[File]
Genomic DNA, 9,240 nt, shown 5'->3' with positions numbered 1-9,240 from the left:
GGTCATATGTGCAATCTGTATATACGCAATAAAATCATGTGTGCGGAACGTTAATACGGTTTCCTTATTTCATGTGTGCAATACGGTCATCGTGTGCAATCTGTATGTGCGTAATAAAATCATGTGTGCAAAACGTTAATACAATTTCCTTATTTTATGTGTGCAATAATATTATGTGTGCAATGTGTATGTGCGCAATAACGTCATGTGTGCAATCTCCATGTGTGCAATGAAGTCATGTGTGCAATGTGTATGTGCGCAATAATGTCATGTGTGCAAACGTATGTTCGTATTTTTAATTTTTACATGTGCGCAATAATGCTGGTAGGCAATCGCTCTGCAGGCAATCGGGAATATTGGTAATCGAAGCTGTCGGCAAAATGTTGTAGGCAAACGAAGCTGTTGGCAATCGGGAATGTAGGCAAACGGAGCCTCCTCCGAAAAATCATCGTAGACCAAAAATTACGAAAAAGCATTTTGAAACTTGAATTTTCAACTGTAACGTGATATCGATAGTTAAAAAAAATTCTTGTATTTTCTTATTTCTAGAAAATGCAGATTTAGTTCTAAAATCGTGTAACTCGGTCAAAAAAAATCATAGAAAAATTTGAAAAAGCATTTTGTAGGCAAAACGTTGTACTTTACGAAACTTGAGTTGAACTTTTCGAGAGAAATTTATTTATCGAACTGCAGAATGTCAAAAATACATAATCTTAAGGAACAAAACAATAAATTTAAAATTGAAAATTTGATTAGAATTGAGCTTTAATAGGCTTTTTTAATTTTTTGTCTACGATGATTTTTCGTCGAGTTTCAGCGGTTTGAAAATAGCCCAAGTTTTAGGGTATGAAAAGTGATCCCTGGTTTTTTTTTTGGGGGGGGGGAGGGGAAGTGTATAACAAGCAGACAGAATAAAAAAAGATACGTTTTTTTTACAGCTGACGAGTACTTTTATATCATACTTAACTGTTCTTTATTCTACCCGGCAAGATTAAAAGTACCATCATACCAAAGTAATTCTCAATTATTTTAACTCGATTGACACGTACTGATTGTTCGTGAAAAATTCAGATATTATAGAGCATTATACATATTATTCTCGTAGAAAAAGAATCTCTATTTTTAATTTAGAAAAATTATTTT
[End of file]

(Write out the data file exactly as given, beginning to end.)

Genomic DNA, 9,240 nt, shown 5'->3' with positions numbered 1-9,240 from the left:
GGTCATATGTGCAATCTGTATATACGCAATAAAATCATGTGTGCGGAACGTTAATACGGTTTCCTTATTTCATGTGTGCAATACGGTCATCGTGTGCAATCTGTATGTGCGTAATAAAATCATGTGTGCAAAACGTTAATACAATTTCCTTATTTTATGTGTGCAATAATATTATGTGTGCAATGTGTATGTGCGCAATAACGTCATGTGTGCAATCTCCATGTGTGCAATGAAGTCATGTGTGCAATGTGTATGTGCGCAATAATGTCATGTGTGCAAACGTATGTTCGTATTTTTAATTTTTACATGTGCGCAATAATGCTGGTAGGCAATCGCTCTGCAGGCAATCGGGAATATTGGTAATCGAAGCTGTCGGCAAAATGTTGTAGGCAAACGAAGCTGTTGGCAATCGGGAATGTAGGCAAACGGAGCCTCCTCCGAAAAATCATCGTAGACCAAAAATTACGAAAAAGCATTTTGAAACTTGAATTTTCAACTGTAACGTGATATCGATAGTTAAAAAAAATTCTTGTATTTTCTTATTTCTAGAAAATGCAGATTTAGTTCTAAAATCGTGTAACTCGGTCAAAAAAAATCATAGAAAAATTTGAAAAAGCATTTTGTAGGCAAAACGTTGTACTTTACGAAACTTGAGTTGAACTTTTCGAGAGAAATTTATTTATCGAACTGCAGAATGTCAAAAATACATAATCTTAAGGAACAAAACAATAAATTTAAAATTGAAAATTTGATTAGAATTGAGCTTTAATAGGCTTTTTTAATTTTTTGTCTACGATGATTTTTCGTCGAGTTTCAGCGGTTTGAAAATAGCCCAAGTTTTAGGGTATGAAAAGTGATCCCTGGTTTTTTTTTTGGGGGGGGGGAGGGGAAGTGTATAACAAGCAGACAGAATAAAAAAAGATACGTTTTTTTTACAGCTGACGAGTACTTTTATATCATACTTAACTGTTCTTTATTCTACCCGGCAAGATTAAAAGTACCATCATACCAAAGTAATTCTCAATTATTTTAACTCGATTGACACGTACTGATTGTTCGTGAAAAATTCAGATATTATAGAGCATTATACATATTATTCTCGTAGAAAAAGAATCTCTATTTTTAATTTAGAAAAATTATTTT